Lynne Reeves: I’ve always been fascinated by the reasons people give for not sharing their innermost feelings with the people they love most. In a way, all of my fiction explores why we think we’re protecting ourselves and other people by keeping the truth hidden. I think we do this because we haven’t been taught effective ways to talk about difficult emotional matters. It’s hard to be vulnerable with other people.
Sometimes impossible to share painful feelings and dark emotions.
I haven’t always written domestic suspense novels. At the core of all of my work are family stories. It’s just that the world has become more complex, more chaotic. Therefore, the stakes and tension in my work has increased. The challenges we face are more complicated, more nuanced. I hope my novels help people talk more to each other about what preoccupies us, what troubles us, and how we want to be loved.
LR: My novels always come to me through character first. For Dark Rivers to Cross I knew there would be two adopted siblings who would struggle with knowing their origin story. Ever focused on getting conflict on the page, I saw the tension in one character needing to know the details and one not wanting to know. In order to move the narrative forward, I also knew that Luke would love living in nature, being fed by his natural environment, while Jonah would struggle with where he lives, increasingly preoccupied with finding out where he came from. It was the perfect setup for a quest for the truth, with one eager to find out about life before Church’s Overlook and one reluctant to.
AW: How did your school and family counselor background help you understand what Lena’s sons might be experiencing emotionally as their mother tried to hide their true beginnings from them?
LR: Everything about my family counselor background informs my fiction. Over the years, it’s been interesting to me to see how some people want to know the details of their parents’ lives. Where are they came from? What motivated them to do the things they’ve done?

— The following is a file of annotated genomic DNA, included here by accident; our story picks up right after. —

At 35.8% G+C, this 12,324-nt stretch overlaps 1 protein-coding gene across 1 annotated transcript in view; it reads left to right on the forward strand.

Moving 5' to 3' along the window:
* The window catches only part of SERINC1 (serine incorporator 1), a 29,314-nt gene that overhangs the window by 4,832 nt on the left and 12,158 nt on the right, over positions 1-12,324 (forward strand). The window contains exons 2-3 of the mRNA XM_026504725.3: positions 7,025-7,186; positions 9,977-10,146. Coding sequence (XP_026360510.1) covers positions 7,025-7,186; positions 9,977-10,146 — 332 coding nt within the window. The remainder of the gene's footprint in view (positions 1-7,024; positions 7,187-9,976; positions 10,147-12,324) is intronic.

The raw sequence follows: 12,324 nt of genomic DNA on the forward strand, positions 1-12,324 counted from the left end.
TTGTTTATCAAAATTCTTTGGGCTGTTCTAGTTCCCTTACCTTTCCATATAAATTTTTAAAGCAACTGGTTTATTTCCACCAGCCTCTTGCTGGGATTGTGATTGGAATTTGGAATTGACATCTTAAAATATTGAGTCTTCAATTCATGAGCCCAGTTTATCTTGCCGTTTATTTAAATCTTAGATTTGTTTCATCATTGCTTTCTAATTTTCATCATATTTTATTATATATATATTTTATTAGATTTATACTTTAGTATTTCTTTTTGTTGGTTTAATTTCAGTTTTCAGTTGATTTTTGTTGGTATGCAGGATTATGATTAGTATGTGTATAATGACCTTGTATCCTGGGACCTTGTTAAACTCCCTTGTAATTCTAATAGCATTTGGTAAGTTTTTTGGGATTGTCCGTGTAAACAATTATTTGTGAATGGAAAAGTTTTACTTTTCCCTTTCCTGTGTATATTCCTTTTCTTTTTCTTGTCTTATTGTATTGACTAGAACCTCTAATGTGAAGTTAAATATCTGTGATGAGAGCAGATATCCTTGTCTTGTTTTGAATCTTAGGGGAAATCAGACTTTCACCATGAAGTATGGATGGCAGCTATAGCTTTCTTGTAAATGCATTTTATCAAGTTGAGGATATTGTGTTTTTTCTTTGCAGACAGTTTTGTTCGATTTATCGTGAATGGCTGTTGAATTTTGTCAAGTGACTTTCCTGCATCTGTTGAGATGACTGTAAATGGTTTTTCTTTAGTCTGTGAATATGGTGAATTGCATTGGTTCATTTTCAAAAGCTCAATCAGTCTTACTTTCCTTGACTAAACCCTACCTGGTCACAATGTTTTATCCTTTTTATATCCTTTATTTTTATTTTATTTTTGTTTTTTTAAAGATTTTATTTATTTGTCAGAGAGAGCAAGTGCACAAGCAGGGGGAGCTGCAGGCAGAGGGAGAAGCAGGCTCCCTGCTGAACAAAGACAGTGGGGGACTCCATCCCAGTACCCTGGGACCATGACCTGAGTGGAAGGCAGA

Adoption is one of many issues that impact identity formation, and some people want to know their birth parents and what decisions were made on their behalf. While others remain uninterested, content with the life they are living. Of course, many are torn.
My job as a counselor is to listen. It’s my aim to let people come to the conclusion that’s right for them. In writing fiction, I have the privilege of exploring how characters or families grapple with these delicate issues. Without being prescriptive, I can let the story unfold, allowing readers to come to their own conclusion about what they might do in similar circumstances.
AW: What’s your secret for doling out enough information so your readers don’t get aggravated but not so much that they lose interest?
LR: It’s a delicate balance to find the sweet spot between withholding too much and revealing information too fast. To keep a novel with high stakes moving forward, I don’t always get it right in the first draft, or even the second. It’s the goal of revision to make sure that I do get it just right. I want the reader to be eager to read ahead to the climax, and when they get there, feel that the ending is as surprising as it is inevitable.
AW: Your novel is set in a beautiful remote area of Maine. Have you been there? What made you choose this setting?
LR: For many years, my family has vacationed in Maine. Living in New England, I appreciate each of the states for their own landscape. The rugged North wilderness is a perfect place to set a novel and it was great fun to research the area and visit it repeatedly. My fictional river lodge, the Penobscot River, and the Maine Woods feature prominently in the conflict, setting Lena, Luke, and Jonah in a place where we get to see what they are made of. The remoteness adds to the atmosphere and intrigue, and hopefully, it provides the reader with an immersive experience. For me, it vicariously allowed me to travel to an area I love.
Lynne is a member of International Thriller Writers, Mystery Writers of America, Sisters in Crime National and Sisters in Crime New England. Visit her website: www.lynnegriffin.com, Instagram: @lynnereevesgriffin, Twitter: @Lynne_Griffin.